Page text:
4 Arilou, Sat, 24th Apr '10 4:17:56 AM from Quasispace
Taller than Zim
  • passes the popcorn*
"No, the Singularity will not happen. Computation is hard." -Happy Ent
Antiques collector
That was painful. That was truly painful.

EDIT: The original source I mean. Your commentary might be the only way I get through...

edited 24th Apr '10 5:04:43 AM by NiftyLostKite

There will always be one MORE thing.
 6 Ronka 87, Sat, 24th Apr '10 12:32:29 PM from the mouth of madness.
Maid of Win
And we‘re back a dinosaur‘s story! Thanks for the comments, guys. :)

So, I bet you were all waiting with breath baited for part two of my liveblog on the terrible, horrible, no good, very bad Anastasia, by Dingo Pictures. I know I can’t wait to watch more of this animated masterpiece! Well, let’s get a going!


Part 2: A Conspiracy of Idiots

Scene two has another establishing shot of the house. Yes, we get it, they live in that pink monstrosity. It‘s really a stupid-looking mansion, and it‘s drawn in… you know what, I didn‘t comment on the art much last time. My mistake, I‘ll remedy it now.

The backgrounds look like they were drawn with Magic Markers. In fact, you know what, they probably were— the movie looks like fucking Sonichu. It’s like it was drawn by a ten-year-old with OCD who wants to get the angles just right, but still doesn’t have the skill to make anything look realistic. It’s just so bad.

The character designs are no better. The noses and nostrils are huge, characters everywhere are cross-eyed and when they're not, they aren't looking at who they're talking to. No one and nothing is in proportion: Tiny necks support GIGANTIC heads, spindly little twig arms are attached to oddly-shaped bodies, and almost no one has feet or hands. The faces— oh, the faces. They look hideous and cartoonish in the worst possible way, and because there are only two-frames of animation, their faces stays like that forever. Frozen in ugliness. The art makes my eye glaze over most times— which is a good thing. The alternative is looking at this thing for one second more.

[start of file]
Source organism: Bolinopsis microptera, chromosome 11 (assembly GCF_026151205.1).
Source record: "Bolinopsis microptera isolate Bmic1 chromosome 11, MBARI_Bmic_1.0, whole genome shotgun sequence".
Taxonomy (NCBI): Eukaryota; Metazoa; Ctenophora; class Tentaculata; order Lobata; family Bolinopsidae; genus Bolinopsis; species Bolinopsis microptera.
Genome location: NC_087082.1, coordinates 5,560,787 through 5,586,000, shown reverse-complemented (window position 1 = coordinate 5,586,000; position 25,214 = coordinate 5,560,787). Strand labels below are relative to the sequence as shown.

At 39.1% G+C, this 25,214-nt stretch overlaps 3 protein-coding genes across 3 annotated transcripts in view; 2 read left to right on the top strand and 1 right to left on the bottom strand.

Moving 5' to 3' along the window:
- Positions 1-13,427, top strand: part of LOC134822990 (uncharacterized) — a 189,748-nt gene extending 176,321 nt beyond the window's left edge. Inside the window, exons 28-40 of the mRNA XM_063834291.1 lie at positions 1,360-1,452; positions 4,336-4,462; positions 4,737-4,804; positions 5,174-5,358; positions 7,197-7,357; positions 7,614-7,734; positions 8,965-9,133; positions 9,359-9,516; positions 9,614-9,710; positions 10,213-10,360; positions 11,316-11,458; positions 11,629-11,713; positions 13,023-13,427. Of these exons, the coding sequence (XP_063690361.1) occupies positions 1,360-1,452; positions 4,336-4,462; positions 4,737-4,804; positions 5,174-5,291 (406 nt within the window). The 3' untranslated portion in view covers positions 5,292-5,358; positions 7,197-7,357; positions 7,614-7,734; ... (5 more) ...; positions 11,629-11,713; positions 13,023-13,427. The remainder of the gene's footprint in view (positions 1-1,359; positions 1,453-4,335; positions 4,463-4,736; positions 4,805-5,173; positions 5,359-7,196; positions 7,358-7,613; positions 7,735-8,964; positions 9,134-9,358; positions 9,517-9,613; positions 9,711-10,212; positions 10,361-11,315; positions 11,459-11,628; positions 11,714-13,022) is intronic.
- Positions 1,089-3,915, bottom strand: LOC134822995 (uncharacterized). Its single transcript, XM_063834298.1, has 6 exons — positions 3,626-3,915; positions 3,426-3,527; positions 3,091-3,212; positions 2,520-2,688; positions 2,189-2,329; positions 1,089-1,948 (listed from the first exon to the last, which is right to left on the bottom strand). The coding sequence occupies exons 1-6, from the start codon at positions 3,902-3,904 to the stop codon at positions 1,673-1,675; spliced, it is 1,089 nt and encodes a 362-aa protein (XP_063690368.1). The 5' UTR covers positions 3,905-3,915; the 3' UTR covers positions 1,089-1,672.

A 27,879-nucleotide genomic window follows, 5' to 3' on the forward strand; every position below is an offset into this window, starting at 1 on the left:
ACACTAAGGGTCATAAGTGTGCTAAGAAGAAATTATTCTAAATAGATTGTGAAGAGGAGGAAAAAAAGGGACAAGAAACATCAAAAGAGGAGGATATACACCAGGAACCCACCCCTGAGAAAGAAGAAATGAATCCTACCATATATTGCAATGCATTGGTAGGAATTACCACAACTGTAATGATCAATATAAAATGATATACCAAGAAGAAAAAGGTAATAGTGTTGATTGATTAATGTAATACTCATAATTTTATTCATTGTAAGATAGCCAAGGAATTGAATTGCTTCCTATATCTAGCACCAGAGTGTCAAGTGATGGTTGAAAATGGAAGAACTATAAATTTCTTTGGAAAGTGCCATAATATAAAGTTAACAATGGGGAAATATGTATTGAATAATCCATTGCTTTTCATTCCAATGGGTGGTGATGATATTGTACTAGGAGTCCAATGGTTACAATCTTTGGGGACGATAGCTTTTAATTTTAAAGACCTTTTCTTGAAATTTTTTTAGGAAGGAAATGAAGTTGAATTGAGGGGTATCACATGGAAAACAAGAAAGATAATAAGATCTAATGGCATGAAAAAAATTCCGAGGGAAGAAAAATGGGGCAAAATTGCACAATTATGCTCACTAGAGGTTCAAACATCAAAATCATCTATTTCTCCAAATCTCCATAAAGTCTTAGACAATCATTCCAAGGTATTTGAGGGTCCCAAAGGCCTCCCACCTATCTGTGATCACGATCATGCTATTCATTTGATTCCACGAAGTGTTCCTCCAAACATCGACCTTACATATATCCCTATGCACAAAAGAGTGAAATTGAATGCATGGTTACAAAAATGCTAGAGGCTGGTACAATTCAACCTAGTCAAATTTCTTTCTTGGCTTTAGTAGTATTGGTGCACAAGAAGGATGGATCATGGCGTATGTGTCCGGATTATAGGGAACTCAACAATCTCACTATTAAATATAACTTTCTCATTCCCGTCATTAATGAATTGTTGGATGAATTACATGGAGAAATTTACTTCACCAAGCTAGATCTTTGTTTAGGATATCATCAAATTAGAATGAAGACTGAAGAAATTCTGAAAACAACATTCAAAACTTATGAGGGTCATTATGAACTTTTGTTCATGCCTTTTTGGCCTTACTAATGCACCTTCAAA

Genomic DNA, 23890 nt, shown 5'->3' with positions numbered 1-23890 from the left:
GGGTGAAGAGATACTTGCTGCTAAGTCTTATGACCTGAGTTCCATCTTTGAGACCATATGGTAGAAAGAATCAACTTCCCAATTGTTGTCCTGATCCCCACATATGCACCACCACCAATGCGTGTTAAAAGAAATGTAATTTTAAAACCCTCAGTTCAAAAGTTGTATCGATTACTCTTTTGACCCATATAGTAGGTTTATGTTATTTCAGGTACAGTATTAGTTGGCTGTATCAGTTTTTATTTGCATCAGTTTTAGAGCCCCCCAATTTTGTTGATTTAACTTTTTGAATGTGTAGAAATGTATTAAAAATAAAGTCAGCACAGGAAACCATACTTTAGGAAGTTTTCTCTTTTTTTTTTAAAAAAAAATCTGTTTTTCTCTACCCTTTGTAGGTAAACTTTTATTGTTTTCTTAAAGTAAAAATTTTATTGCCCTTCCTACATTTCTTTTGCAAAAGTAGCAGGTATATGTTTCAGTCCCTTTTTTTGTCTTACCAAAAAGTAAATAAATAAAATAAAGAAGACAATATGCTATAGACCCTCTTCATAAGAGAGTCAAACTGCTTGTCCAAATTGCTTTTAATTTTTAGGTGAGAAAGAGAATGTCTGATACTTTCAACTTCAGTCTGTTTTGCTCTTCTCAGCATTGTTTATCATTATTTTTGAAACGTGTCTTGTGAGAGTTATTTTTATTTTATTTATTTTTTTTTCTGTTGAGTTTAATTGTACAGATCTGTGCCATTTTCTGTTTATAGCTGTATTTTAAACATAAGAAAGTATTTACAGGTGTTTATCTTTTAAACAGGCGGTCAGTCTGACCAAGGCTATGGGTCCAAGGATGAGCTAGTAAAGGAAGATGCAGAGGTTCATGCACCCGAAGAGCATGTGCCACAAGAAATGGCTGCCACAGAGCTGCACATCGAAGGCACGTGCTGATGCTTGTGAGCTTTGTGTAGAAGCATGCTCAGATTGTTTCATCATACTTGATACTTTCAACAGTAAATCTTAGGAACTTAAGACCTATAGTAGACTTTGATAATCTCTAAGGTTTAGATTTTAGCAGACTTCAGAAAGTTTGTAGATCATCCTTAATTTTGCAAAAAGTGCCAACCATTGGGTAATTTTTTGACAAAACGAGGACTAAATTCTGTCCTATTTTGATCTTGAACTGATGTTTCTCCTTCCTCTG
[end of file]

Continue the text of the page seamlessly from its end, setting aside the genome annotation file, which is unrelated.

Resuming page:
Anyway, back to the movie. The camera zooms in on a gate, which lies under the first visual clue this movie is set in Russia— a golden onion-dome. It looks less like a Moscow church and more like the towers of Agrabah from Aladdin, but it’ll do. Inside the palace, the servants— who haven’t changed position since the last scene!— are complaining about Rasputin.

“This Rasputin is totally ineffective! He has promised a thousand times the tsar would go with his mother to Paris!” the coachman says in a nasally drawl. A chef who looks waaaaaay to happy to be part of the conspiracy flips pancakes.

The servants bitch some more. The grandmother’s valet (who didn’t go with her to Paris… okay…) does a terrible impression of the queen mother. Considering they share a voice actress and already sound alike, it sounds totally retarded. The coachman complains about the tsar’s ineffective ruling and asks the chef to chime in about his wasteful spending. The chef lists off all the food he’s had to throw out, and it couldn’t be more obvious the actor keeps losing his place while he reads. “Ten loaves of— bread, eight kilos of bacon. (pause) As well!”